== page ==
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Data persistency has recently become a really grip for me, especially how long to maintain database connectivity and how many connections are feasible for a given request. I've been using .NET; however, this is a generic question related to any lanaguage. From a .NET perspective, I'm connecting to database using EF4 and for a given website page I might create 6 connection per-request to render a page. The page might consist of news, stock prices, etc, and needs to be constantly updated.

I've recently been looking at unit-of-work (i.e. per request) approach. So basically when a request starts, if required a database connection is opened and destroyed upon end of the request. I'm not convinced it's the best approach yet. I'm looking for opinions and experience on it.

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My general philosophy has always been that data access layers should be designed to be disconnected and stateless. In other words you have a database layer responsible for fetching different kinds of data and returning it and immediately disconnect the connection (throw it back on the pool)

If you have things like paging it should be implemented on the database level with the sp taking nr entries per page and page to fetch so you don't have to keep anything persistent in memory between requests.

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Many of the databases out there have a hard limit on number of connections - meaning, if you are to assign x number of connections per request, you will be hitting a ceiling very soon. You should look at connection pooling / caching db objects locally or in cache servers etc. Also db connection Init / destroy is a costly operation. Stick to pooling and let a proxy manage this for you in background.

This might not be a popular opinion, but I am not a big fan of connecting to the databases from the web servers directly either. One way to solve this is by adding additional service layers in between where in you can ensure the db is abstracted out. This way, you don't have to worry about scaling independently / changing db's / partitioning / adding cache layers later.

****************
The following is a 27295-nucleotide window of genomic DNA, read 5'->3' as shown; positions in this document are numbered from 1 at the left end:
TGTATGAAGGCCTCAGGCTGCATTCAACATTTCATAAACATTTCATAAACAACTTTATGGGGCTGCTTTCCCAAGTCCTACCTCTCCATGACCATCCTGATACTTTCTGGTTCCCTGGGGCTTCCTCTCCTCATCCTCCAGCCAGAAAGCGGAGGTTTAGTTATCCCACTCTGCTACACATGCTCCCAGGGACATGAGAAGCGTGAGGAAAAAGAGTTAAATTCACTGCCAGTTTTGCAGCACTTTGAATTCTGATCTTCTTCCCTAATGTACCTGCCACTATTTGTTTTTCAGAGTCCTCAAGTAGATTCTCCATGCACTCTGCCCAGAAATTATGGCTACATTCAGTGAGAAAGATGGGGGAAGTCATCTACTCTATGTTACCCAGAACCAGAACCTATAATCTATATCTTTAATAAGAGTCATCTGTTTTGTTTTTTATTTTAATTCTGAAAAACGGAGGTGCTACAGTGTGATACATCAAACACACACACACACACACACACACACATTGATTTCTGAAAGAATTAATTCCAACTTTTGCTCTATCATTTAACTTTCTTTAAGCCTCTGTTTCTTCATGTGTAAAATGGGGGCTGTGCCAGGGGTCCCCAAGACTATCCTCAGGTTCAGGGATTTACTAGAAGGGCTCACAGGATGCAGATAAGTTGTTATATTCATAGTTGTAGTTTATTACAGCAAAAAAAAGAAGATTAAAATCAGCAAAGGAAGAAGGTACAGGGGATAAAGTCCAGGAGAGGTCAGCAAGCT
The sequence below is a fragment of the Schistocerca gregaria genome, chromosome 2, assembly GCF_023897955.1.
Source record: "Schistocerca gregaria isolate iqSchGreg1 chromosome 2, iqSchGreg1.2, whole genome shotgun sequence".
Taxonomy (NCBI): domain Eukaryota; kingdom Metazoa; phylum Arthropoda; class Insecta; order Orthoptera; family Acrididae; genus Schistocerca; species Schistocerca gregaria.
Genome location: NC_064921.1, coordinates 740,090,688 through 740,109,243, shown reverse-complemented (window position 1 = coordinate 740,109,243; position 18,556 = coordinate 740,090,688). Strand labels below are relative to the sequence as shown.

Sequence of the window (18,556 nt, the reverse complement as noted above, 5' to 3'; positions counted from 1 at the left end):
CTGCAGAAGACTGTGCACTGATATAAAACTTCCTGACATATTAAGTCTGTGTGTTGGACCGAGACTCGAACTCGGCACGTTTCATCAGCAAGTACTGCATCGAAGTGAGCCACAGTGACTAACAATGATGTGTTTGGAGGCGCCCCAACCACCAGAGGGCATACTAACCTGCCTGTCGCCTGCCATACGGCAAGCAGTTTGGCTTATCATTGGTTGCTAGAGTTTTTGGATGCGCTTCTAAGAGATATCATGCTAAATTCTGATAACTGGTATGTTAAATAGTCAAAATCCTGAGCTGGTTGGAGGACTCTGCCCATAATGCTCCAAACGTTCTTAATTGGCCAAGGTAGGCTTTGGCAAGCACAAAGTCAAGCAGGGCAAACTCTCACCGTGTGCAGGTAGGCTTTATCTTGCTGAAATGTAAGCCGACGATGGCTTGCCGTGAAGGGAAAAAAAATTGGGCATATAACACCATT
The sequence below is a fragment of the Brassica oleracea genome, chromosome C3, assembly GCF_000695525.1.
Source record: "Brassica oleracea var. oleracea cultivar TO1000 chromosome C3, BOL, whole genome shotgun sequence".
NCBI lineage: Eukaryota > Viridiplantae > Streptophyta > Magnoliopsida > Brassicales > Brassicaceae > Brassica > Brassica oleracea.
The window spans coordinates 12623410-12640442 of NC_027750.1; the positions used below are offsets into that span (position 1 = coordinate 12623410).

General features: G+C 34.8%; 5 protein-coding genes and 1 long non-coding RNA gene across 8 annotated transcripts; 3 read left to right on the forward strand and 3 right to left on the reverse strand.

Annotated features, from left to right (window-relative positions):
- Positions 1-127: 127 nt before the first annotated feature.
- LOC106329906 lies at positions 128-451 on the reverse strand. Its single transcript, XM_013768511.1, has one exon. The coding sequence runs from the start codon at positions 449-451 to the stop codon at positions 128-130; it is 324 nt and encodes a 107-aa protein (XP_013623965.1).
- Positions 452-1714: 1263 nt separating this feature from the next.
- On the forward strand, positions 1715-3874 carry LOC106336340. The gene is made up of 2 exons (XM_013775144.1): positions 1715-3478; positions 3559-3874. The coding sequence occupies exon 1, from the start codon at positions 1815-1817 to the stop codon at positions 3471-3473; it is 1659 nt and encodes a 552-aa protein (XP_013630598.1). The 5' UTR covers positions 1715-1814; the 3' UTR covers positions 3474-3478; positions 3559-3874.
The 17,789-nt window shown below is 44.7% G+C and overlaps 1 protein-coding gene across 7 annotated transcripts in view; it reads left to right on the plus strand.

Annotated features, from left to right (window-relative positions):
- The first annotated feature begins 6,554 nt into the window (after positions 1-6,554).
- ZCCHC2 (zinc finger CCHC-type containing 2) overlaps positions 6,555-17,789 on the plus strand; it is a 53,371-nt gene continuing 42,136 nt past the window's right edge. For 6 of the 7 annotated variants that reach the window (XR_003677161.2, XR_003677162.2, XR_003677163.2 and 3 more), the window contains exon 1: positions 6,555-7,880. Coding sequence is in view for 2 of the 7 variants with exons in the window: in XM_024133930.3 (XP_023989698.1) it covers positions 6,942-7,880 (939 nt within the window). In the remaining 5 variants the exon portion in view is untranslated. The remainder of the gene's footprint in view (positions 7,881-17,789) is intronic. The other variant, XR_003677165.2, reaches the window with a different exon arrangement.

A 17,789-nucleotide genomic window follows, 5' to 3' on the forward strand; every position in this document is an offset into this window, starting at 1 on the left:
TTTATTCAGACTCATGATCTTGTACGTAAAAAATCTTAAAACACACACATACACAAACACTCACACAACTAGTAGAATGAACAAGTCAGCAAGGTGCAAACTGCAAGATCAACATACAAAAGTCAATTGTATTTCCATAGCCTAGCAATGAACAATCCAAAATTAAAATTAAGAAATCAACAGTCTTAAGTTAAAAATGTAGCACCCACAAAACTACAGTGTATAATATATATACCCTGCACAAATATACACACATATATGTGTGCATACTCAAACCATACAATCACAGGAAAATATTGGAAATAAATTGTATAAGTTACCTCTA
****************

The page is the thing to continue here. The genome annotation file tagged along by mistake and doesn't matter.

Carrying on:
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I agree with the abstraction layer. It could be a service layer that managed caching etc, or if warranted, a CQRS style architecture. With a CQRS style you would likely use precomputed "views" of the data you need to serve a request and it wouldn't necessarily need to match the write model. – sbrenton Nov 5 '11 at 18:02

I use a pool of connections. Every time I am done with one, I throw it on a stack. If I need one, I start popping off the stack until I encounter an active connection (connection that didn't timeout while it was in the queue). I use this approach because I have many requests/second and my connections get recycled very fast. They rarely have enough time to timeout inside the stack. Of course you will need to synchronize the Stack. I use Redis as a database, but I assume it works for any type of connection which has an underlying socket.

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Still you'll be doing a lot of IO actions to the database, which something I've been trying to avoid, unnecessary network traffic. You have pool of 10, then a unit of work might unnecessary try to open ten connections, yes only for second. Problem you might be multiple this across thousands or users. The numbers will eventual add-up to the users waiting for open connection or IO traffic issues. – Nickz May 18 '11 at 7:34

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